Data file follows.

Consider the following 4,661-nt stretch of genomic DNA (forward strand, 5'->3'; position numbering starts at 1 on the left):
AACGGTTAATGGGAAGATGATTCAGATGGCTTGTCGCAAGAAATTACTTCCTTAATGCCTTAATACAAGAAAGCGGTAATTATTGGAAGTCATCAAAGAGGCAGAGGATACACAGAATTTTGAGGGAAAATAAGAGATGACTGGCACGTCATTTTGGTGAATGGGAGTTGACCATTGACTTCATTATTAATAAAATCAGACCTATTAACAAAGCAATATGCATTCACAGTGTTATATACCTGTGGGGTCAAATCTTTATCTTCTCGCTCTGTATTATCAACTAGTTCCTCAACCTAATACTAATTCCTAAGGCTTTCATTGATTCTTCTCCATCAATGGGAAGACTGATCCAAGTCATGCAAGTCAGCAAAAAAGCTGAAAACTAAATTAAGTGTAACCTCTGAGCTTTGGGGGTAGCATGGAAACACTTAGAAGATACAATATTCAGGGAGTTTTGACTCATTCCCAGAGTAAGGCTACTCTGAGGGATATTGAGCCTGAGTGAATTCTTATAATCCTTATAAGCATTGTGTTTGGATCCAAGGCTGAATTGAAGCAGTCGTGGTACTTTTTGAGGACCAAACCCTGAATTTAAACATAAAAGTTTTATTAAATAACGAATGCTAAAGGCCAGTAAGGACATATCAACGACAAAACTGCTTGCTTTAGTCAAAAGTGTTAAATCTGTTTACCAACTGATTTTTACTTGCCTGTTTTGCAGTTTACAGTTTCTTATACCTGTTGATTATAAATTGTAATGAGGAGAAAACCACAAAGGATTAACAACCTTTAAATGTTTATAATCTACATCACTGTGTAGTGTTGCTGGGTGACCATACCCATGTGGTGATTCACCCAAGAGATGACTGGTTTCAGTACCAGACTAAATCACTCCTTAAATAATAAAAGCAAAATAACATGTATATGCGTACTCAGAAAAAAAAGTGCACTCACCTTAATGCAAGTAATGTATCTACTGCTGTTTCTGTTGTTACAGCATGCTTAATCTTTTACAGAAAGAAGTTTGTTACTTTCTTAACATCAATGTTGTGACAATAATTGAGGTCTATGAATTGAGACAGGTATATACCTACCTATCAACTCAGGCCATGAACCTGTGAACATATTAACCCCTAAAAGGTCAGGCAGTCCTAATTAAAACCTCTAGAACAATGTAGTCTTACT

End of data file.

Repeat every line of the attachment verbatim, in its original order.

Consider the following 4,661-nt stretch of genomic DNA (forward strand, 5'->3'; position numbering starts at 1 on the left):
AACGGTTAATGGGAAGATGATTCAGATGGCTTGTCGCAAGAAATTACTTCCTTAATGCCTTAATACAAGAAAGCGGTAATTATTGGAAGTCATCAAAGAGGCAGAGGATACACAGAATTTTGAGGGAAAATAAGAGATGACTGGCACGTCATTTTGGTGAATGGGAGTTGACCATTGACTTCATTATTAATAAAATCAGACCTATTAACAAAGCAATATGCATTCACAGTGTTATATACCTGTGGGGTCAAATCTTTATCTTCTCGCTCTGTATTATCAACTAGTTCCTCAACCTAATACTAATTCCTAAGGCTTTCATTGATTCTTCTCCATCAATGGGAAGACTGATCCAAGTCATGCAAGTCAGCAAAAAAGCTGAAAACTAAATTAAGTGTAACCTCTGAGCTTTGGGGGTAGCATGGAAACACTTAGAAGATACAATATTCAGGGAGTTTTGACTCATTCCCAGAGTAAGGCTACTCTGAGGGATATTGAGCCTGAGTGAATTCTTATAATCCTTATAAGCATTGTGTTTGGATCCAAGGCTGAATTGAAGCAGTCGTGGTACTTTTTGAGGACCAAACCCTGAATTTAAACATAAAAGTTTTATTAAATAACGAATGCTAAAGGCCAGTAAGGACATATCAACGACAAAACTGCTTGCTTTAGTCAAAAGTGTTAAATCTGTTTACCAACTGATTTTTACTTGCCTGTTTTGCAGTTTACAGTTTCTTATACCTGTTGATTATAAATTGTAATGAGGAGAAAACCACAAAGGATTAACAACCTTTAAATGTTTATAATCTACATCACTGTGTAGTGTTGCTGGGTGACCATACCCATGTGGTGATTCACCCAAGAGATGACTGGTTTCAGTACCAGACTAAATCACTCCTTAAATAATAAAAGCAAAATAACATGTATATGCGTACTCAGAAAAAAAAGTGCACTCACCTTAATGCAAGTAATGTATCTACTGCTGTTTCTGTTGTTACAGCATGCTTAATCTTTTACAGAAAGAAGTTTGTTACTTTCTTAACATCAATGTTGTGACAATAATTGAGGTCTATGAATTGAGACAGGTATATACCTACCTATCAACTCAGGCCATGAACCTGTGAACATATTAACCCCTAAAAGGTCAGGCAGTCCTAATTAAAACCTCTAGAACAATGTAGTCTTACT